One evening, Lucas and Matthew had a fight. Lucas went home and said, I am never going to play with Matthew again. However, the next morning he got ready to go and play with Matthew. Surprised, his older brother said teasingly, “You’re going to play with him again? I thought you two had a fight last night and you were never going to have anything more to do with each other. Funny memory you have.” Lucas looked a little sheepish and as he walked away he said, “Matthew and me’s are good forgetters!” We pray: Lord, make me an instrument of your peace; Where there is hatred, let me sow forgiveness.
We want to love as God loves us. Some make fun of my emphasis on loving God and loving all. Our Scripture lesson from first John makes it clear: The command we have from Christ is blunt: Loving God includes loving people. You’ve got to love both God and People. Jesus says, “Love the Lord your God with all your heart and with all your soul and with all your mind. This is the first and greatest commandment. And the second is like it: ‘Love your neighbor as yourself.’ (Matthew 22:37-39). We pray: Lord, make me an instrument of your peace; where there is hatred, let me sow love. Amen.
Bulletin: 7-24-2016 bulletin
“Lord, Make Me an Instrument of Your Peace”
Psalm 133; Philippians 2:1-8; Matthew 5:9
Rev. David Goode
July 24, 2016
This morning we begin a seven-week sermon series based on the well-known prayer of St. Francis of Assisi. The prayer is printed on the front of the bulletin this morning. What a wonderful prayer for those who want to make a real positive difference in the world today: Lord, Make Me an Instrument of Your Peace.
We pray for peace in a world of conflict and chaos and war. Back in 1935, Gen. Douglas MacArthur stated, “In the last 3,400 years only 268 have been free from wars.” Since 1935, I do not think there has been a day without war in the world! Someone has said, “Peace is that glorious moment in history when everyone stops to reload.” Today all over the world, there are people who espouse hatred, violence and oppression. Lone-wolf attackers; militantly self-righteous and power hungry; xenophobes and fear-mongers. And we dare to pray, Lord, Make Me an Instrument of Your Peace.
We pray for peace in our nation. This week, we heard the acceptance speech of a presidential candidate. John Davidson, a writer for the conservative online magazine The Federalist, began his article summing up the speech in this way: “A great darkness has descended on America. Poverty and violence increase across the land. Armed gangs roam the streets. Illegal immigrants pour across cross our borders. Some of them harbor wicked schemes. Others simply want to steal American jobs.” John Daniel Davidson, July 22, 2016.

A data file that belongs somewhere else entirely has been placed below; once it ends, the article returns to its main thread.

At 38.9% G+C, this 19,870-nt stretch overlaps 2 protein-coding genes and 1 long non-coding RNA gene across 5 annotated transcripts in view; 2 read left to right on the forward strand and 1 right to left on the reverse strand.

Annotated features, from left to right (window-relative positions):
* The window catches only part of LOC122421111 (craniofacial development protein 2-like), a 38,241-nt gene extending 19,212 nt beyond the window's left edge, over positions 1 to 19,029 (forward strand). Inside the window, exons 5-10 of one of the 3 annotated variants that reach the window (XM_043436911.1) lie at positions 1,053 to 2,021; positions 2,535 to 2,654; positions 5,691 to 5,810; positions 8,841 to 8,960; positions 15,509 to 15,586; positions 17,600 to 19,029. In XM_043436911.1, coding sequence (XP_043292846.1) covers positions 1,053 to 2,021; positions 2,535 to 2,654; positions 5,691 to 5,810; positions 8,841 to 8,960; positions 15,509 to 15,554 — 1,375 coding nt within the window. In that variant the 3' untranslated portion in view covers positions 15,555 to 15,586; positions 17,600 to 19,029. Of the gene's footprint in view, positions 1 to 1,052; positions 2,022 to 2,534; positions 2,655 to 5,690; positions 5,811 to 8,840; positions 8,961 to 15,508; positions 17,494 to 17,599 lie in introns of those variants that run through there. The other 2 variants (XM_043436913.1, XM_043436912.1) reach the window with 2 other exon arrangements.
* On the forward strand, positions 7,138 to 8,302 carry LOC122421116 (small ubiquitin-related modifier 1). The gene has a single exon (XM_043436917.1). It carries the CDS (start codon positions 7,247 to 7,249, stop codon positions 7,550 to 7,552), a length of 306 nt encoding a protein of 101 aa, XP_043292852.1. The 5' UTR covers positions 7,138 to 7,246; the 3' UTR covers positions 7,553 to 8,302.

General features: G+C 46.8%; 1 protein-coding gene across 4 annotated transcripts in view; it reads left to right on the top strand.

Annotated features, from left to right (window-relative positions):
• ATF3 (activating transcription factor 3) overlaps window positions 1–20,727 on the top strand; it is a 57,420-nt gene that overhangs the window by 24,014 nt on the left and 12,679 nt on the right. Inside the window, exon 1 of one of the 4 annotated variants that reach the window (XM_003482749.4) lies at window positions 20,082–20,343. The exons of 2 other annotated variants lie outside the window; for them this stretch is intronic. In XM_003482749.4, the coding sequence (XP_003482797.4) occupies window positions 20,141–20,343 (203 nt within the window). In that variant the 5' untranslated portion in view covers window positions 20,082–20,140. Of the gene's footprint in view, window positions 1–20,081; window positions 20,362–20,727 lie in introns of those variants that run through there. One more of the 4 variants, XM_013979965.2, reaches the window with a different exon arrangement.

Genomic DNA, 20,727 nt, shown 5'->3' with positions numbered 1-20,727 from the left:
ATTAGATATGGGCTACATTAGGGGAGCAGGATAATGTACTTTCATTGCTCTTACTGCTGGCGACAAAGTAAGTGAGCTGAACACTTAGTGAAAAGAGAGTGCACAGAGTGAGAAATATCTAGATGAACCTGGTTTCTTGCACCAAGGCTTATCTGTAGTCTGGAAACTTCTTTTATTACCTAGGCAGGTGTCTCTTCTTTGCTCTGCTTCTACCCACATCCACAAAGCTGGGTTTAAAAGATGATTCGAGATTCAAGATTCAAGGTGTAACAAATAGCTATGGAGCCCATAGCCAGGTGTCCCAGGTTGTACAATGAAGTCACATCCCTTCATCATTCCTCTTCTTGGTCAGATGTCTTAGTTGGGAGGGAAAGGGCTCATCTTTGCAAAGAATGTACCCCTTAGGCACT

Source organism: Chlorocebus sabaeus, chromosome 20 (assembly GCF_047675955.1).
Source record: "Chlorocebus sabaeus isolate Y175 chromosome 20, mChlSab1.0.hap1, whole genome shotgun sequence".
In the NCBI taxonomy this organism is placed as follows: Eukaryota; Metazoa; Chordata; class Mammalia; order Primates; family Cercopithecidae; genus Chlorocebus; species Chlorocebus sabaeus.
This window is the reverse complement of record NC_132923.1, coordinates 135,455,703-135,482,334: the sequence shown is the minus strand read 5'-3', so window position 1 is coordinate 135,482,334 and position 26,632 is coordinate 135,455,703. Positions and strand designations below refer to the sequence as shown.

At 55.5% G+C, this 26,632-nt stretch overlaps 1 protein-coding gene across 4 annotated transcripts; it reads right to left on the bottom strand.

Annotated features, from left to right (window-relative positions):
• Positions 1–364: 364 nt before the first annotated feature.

Listen again to the Gospel of Jesus Christ according to Matthew 5:9 – “Blessed are the peacemakers, for they will be called children of God.” I wonder what his disciples thought about when they heard these words. You see, at that time their country was under the occupation of the hated Romans. One of Jesus disciples, Simon, was a member of the Zealot party. The Zealots were the “freedom fighters” of the day, who believed that liberation and peace would only come through war. Does that remind you of a few Muslims today? James and John wanted to call down fire from heaven on a group of Samaritans that they were angry with. Peter used to carry a sword under his garments and was quick to use it. Remember when Jesus was arrested in the Garden of Gethsemane, Peter hacked off the ear of Malchus, the servant of the High Priest. During their days, they had battles of divisions, feuds, aggression and hostilities between nations, ethnic groups, and political parties – the troublemakers “out there”.
There was also much conflict in the church. Paul wrote, “I hear that there are divisions among you.” James wrote in his letter to the church, “Where does all these wars and fighting among you come from?” In our reading from Philippians today, Paul addresses a problem of disunity in the church. We learn from the letter that Euodias and Syntyche are fighting and the members of the church are taking sides. Instead of “see how they love one another”; the church can be a place of conflict and fighting; causing pain and hurt.
One day a man decided to conduct an experiment. He put a dog and a cat in a cage together. Initially there was a great struggle. Then they began to live peacefully together. Then he put in the cage a monkey, a tiger, and a bear. After an initial conflict, they began to live peacefully together. Then he put three Christians in the cage. In a short time, nothing was left living in the cage. We laugh, but unfortunately, Christians sometimes cannot seem to get along.
Maybe it is safer to be like the tortoise, pull our heads inside our shell, and try to keep our minds occupied or entertained with less troublesome matters. However, some of us turn to God and to the church to find the peace we so desperately seek. We should be able to find peace in the church. Paul addresses this problem with the most comprehensive and beautiful text on church unity in the Bible. We read this earlier from Philippians 2:1-8. If we are going to be used by God to promote peace and unity in our world, in our church and in our home; Paul says there are some things we need to do.
There can be no peace until we are at peace with the one who created us. Our peace comes from Jesus Christ. Only Christ can bring about a change of heart that we need. Only Christ can forgive the sins that separate us from God. Only Christ’s peace can bring true peace that is everlasting. In Ephesians 2 we read, “now in Christ Jesus you who once were far away have been brought near through the blood of Christ. For Christ himself is our peace”. We can be at peace with God because of our savior and lord Jesus Christ.